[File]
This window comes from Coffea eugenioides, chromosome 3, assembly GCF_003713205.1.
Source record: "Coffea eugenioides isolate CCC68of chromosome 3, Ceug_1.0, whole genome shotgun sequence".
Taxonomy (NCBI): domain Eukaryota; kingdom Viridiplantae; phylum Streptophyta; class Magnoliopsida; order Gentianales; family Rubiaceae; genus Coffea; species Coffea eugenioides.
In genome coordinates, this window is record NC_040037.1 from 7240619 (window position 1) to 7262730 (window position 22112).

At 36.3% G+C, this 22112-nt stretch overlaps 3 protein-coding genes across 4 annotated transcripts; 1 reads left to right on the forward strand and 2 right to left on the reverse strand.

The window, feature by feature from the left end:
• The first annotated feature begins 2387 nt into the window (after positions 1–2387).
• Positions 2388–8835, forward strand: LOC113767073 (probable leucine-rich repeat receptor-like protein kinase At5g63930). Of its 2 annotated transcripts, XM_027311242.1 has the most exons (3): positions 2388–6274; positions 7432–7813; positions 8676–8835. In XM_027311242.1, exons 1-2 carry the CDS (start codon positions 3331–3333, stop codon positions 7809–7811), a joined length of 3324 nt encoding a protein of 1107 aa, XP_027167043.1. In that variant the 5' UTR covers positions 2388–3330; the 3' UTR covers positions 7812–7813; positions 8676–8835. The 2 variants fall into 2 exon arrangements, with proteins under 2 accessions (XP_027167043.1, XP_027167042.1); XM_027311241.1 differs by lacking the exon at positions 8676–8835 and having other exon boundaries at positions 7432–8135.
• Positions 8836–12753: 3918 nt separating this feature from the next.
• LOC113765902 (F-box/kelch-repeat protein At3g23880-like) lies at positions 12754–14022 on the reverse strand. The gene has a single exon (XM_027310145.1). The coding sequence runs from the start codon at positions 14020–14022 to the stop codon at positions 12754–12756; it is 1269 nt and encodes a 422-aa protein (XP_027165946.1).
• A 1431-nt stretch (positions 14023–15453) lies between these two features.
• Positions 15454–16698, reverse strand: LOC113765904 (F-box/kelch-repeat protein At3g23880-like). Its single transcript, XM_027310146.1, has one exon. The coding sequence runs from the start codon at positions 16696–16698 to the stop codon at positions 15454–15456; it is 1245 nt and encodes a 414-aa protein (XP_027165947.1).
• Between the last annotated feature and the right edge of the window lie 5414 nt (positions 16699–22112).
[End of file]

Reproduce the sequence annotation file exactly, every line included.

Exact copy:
This window comes from Coffea eugenioides, chromosome 3, assembly GCF_003713205.1.
Source record: "Coffea eugenioides isolate CCC68of chromosome 3, Ceug_1.0, whole genome shotgun sequence".
Taxonomy (NCBI): domain Eukaryota; kingdom Viridiplantae; phylum Streptophyta; class Magnoliopsida; order Gentianales; family Rubiaceae; genus Coffea; species Coffea eugenioides.
In genome coordinates, this window is record NC_040037.1 from 7240619 (window position 1) to 7262730 (window position 22112).

At 36.3% G+C, this 22112-nt stretch overlaps 3 protein-coding genes across 4 annotated transcripts; 1 reads left to right on the forward strand and 2 right to left on the reverse strand.

The window, feature by feature from the left end:
• The first annotated feature begins 2387 nt into the window (after positions 1–2387).
• Positions 2388–8835, forward strand: LOC113767073 (probable leucine-rich repeat receptor-like protein kinase At5g63930). Of its 2 annotated transcripts, XM_027311242.1 has the most exons (3): positions 2388–6274; positions 7432–7813; positions 8676–8835. In XM_027311242.1, exons 1-2 carry the CDS (start codon positions 3331–3333, stop codon positions 7809–7811), a joined length of 3324 nt encoding a protein of 1107 aa, XP_027167043.1. In that variant the 5' UTR covers positions 2388–3330; the 3' UTR covers positions 7812–7813; positions 8676–8835. The 2 variants fall into 2 exon arrangements, with proteins under 2 accessions (XP_027167043.1, XP_027167042.1); XM_027311241.1 differs by lacking the exon at positions 8676–8835 and having other exon boundaries at positions 7432–8135.
• Positions 8836–12753: 3918 nt separating this feature from the next.
• LOC113765902 (F-box/kelch-repeat protein At3g23880-like) lies at positions 12754–14022 on the reverse strand. The gene has a single exon (XM_027310145.1). The coding sequence runs from the start codon at positions 14020–14022 to the stop codon at positions 12754–12756; it is 1269 nt and encodes a 422-aa protein (XP_027165946.1).
• A 1431-nt stretch (positions 14023–15453) lies between these two features.
• Positions 15454–16698, reverse strand: LOC113765904 (F-box/kelch-repeat protein At3g23880-like). Its single transcript, XM_027310146.1, has one exon. The coding sequence runs from the start codon at positions 16696–16698 to the stop codon at positions 15454–15456; it is 1245 nt and encodes a 414-aa protein (XP_027165947.1).
• Between the last annotated feature and the right edge of the window lie 5414 nt (positions 16699–22112).